Oh, I should mention Raoul Kraushaar’s curious musical score, especially the Martian chorus as people are sucked into the whirlpool of the sandpit. What’s even creepier than the eerie and foreboding melody is that fact that David and Dr. Blake can actually hear it just before the sandpit swallows them.

A year later, the film was scheduled to be released in the UK, but the run time was too short, and the dream narrative didn’t meet the demanding standards of the British film distributor, so additional footage was shot to expand the planetarium scene (causing wardrobe and background set continuity errors, not to mention new Jimmy Hunt’s growth spurt and older appearance) the U.S. ending was replaced with a more straightforward conclusion of David, Blake and Kelston seeking cover behind an army tank before the Martian saucer explodes overhead, and Dr. Blake assuring David that his parents are safe now that the Martian saucer was destroyed. This version ends in David’s bedroom, where he’s been put to bed by Kelston and Blake. Standing at his door, they wish him a good night.

In my humble opinion, the U-S ending stands head and shoulders above this, but hey, to each their own. Different bikes for different likes as they say.

Have you seen the film? If so, which version, American or British? Let us know your thoughts in the comments.

Nostalgia certainly plays a big part of my love for Invaders From Mars. Seeing it at a young age helped me to relate to this compelling tale set in an adult world heading into the crisis of an alien invasion, mainly because it was told from a boy’s point of view, and a good portion of the key scenes are filmed from a low angle to enhance the dramatic and visual impact. It was easy to put myself in David’s helpless shoes, and imagining how I would feel, and what could I do, if the logic of the world shifted on its axis, and the people I knew and authority figures could no longer be trusted. After the movie was over, I spent a long time thinking about how I would deal with a sandpit that became a living, sinister place that fed on humans, swallowing them whole into the bowels of the earth. I wasn’t as fortunate as David, because I didn’t know an astronomer with military connection, and I doubted that I could have convinced a single, solitary soul of the impending peril of an alien invasion that utilized our own people as weapons of mass destruction.

Which begs the question: How would the 10-year-old version of you be able to safeguard the planet? Let us know in the comments.

If you’ve made it all the way through this video, bless you, you’re a rock star. As this is our first video, asking you to subscribe is a bit premature (but if you’re willing to take a leap of faith, we certainly won’t stop you). If you enjoyed yourself, why not leave a like and share the video.

If you hated the video, be the bigger person and leave a like anyway. That will teach us a valuable lesson about the kindness of strangers.

Until next time, thanks for watching.

Rescue Mission

It was meant to be a rescue mission. One of our interstellar launches that NASA lost all contact with ten years ago finally reentered Earth’s orbit. Astonishingly, the ship still registered human life signs so an astronaut medical team crew was hastily assembled and a billionaire’s self-funded rocket commandeered to expedite the the rescue attempt.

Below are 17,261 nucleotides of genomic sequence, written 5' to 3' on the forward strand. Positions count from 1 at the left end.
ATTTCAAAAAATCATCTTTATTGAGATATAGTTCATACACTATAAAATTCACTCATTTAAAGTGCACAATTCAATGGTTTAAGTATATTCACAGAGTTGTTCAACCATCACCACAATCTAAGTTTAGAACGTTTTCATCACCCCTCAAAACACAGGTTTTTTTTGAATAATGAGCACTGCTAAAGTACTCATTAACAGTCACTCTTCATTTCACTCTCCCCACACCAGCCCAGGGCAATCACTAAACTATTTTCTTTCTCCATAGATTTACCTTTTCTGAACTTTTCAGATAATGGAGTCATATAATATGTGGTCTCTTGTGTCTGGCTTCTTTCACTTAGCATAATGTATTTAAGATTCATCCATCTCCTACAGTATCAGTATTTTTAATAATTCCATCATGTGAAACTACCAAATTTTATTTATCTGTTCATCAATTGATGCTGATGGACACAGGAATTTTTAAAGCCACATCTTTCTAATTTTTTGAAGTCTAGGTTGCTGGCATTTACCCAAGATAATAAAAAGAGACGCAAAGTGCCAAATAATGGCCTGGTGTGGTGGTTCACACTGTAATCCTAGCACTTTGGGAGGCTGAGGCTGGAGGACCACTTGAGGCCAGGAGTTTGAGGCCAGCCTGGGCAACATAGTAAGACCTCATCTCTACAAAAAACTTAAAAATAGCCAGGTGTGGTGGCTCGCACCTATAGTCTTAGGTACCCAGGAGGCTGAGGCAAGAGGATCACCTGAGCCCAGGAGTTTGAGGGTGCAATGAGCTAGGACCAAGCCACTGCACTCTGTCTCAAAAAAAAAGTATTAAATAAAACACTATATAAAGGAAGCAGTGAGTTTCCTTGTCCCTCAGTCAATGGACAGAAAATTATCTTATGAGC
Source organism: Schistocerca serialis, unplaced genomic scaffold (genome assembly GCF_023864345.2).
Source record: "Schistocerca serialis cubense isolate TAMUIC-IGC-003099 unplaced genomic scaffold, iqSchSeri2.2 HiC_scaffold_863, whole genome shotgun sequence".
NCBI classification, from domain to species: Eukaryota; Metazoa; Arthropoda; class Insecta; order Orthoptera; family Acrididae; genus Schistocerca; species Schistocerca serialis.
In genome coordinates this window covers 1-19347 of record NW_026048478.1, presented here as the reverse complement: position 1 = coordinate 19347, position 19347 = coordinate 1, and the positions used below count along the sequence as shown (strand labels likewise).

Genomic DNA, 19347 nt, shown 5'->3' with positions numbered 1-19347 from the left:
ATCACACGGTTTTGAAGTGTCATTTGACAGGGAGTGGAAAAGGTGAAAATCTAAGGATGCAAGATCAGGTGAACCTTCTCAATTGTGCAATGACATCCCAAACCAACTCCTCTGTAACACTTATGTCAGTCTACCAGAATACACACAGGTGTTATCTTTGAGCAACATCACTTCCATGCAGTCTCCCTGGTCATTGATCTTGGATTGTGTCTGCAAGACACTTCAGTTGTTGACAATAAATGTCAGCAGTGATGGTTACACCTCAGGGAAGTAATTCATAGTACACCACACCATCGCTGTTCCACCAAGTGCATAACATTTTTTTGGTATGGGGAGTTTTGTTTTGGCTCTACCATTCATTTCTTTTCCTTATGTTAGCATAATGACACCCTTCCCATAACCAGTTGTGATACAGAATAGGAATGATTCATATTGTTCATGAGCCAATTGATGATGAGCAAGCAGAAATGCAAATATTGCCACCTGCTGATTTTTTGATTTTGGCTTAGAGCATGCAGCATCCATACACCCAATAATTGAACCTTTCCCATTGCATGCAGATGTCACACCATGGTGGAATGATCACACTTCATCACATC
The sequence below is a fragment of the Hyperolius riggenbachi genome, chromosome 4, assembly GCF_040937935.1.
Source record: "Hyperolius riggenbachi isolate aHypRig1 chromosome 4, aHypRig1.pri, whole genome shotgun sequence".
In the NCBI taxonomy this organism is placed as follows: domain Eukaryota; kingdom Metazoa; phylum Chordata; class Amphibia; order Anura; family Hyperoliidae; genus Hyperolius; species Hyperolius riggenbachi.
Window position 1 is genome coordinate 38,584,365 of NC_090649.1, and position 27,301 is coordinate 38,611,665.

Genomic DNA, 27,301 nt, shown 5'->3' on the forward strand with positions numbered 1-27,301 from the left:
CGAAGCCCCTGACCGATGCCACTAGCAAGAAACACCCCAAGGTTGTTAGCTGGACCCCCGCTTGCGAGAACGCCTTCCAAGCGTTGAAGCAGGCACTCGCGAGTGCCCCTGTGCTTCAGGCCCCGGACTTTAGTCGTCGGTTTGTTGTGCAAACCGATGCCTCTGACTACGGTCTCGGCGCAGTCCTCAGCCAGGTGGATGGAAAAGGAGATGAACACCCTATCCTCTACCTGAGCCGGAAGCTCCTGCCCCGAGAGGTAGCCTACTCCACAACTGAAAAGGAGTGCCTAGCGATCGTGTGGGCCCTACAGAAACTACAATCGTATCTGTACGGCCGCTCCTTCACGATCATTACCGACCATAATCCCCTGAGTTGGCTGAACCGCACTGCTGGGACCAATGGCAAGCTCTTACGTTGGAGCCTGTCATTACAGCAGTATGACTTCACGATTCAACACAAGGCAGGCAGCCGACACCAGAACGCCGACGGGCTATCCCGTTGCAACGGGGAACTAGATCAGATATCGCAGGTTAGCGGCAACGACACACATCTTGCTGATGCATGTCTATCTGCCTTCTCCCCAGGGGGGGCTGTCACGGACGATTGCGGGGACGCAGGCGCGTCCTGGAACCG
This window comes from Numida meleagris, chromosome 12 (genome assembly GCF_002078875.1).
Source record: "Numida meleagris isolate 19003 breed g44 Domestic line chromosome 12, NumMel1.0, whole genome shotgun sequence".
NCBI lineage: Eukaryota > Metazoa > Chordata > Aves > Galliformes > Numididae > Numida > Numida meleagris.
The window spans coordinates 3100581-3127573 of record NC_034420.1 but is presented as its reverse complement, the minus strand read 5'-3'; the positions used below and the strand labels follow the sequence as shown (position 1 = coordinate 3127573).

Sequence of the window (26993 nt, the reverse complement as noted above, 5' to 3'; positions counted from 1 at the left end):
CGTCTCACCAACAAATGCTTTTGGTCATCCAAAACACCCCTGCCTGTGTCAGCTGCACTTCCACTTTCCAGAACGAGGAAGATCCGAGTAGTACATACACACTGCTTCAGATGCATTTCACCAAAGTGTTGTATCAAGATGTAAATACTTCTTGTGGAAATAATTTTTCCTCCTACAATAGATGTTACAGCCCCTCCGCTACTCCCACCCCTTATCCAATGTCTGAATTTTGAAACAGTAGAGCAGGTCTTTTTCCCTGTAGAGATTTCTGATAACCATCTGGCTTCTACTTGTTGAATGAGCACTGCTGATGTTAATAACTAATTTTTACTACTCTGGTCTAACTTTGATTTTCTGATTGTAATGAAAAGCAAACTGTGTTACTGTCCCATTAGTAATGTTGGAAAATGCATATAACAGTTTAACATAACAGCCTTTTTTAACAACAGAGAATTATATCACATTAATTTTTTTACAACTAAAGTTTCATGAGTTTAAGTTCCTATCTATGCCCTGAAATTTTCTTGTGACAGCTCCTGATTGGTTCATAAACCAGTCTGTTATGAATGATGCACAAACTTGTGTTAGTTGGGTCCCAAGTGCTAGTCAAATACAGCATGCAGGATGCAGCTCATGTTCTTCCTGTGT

For a mission done on the fly, everything surprisingly went to plan…until the rescue team discovered the zombified bodies of the interstellar crew connected to a bizarre life support system that kept their human hearts beating within their necrotic corpses.

The rescue mission commander immediately called for an evacuation but as the team prepared to leave, extraterrestrial lifeforms came out of stealth mode, closed in fast, and trapped them. The alien intruders forced their way into the humans’ brains, using a primitive mental pictogram code in order to establish a crude hive mind to learn everything they could about Earth’s defenses and their probability of survival in the war that was about to begin.

I Watched: The Vast of Night

The Vast of Night, written by Andrew Patterson (under the pseudonym of James Montague) and Craig W. Sanger, directed by Andrew Patterson and starring Sierra McCormick and Jake Horowitz, isn’t a movie, not exactly. It’s a tv show inside a movie that runs parallel to real-life events starring the local townsfolk as actors playing themselves, though I doubt they realize it. Got it? Good. Moving on.

The television show being broadcast is Paradox Theater (an homage to The Twilight Zone with a dead-on vocal impression of Rod Serling) and the episode airing is titled, you guessed it, The Vast of Night which takes place in the small town of Cayuga, New Mexico sometime during the 1950s on the night of a high school basketball game. It’s a big event with nearly the whole town in attendance except for those who have to work and among these unlucky few are two teenagers, disc jockey Everett, the Mr. Fixit cock of the walk in his high school circle who carries himself with just enough swagger to be a likeable jerk; and his switchboard operator friend, Fay, a curious science nerd with a deep interest in technology who also wants to become a radio broadcaster.

At work, Fay listens to Everett’s radio show, which gets interrupted by a strange audio signal which is also coming through over the phone lines as she begins fielding calls from the town locals about something strange happening in the sky. Fay calls Everett at the station, lets him listen to the mysterious noise which he, in turn, broadcasts on the air and asks his listeners for information about the signal.

You’re going to hate me for this but I’m not interested in dishing out spoilers so that’s all I’m going to tell you about this film (you can basically get what I’ve mentioned from the trailer). I will say that if you’re looking for some CGI effects-laden alien invasion action extravaganza, this ain’t the film for you. The story is laid out like a breadcrumb trail that leads you to one answer after another in order to solve the big mystery of what’s going down in Cayuga and it’s in no rush to deliver those answers to you.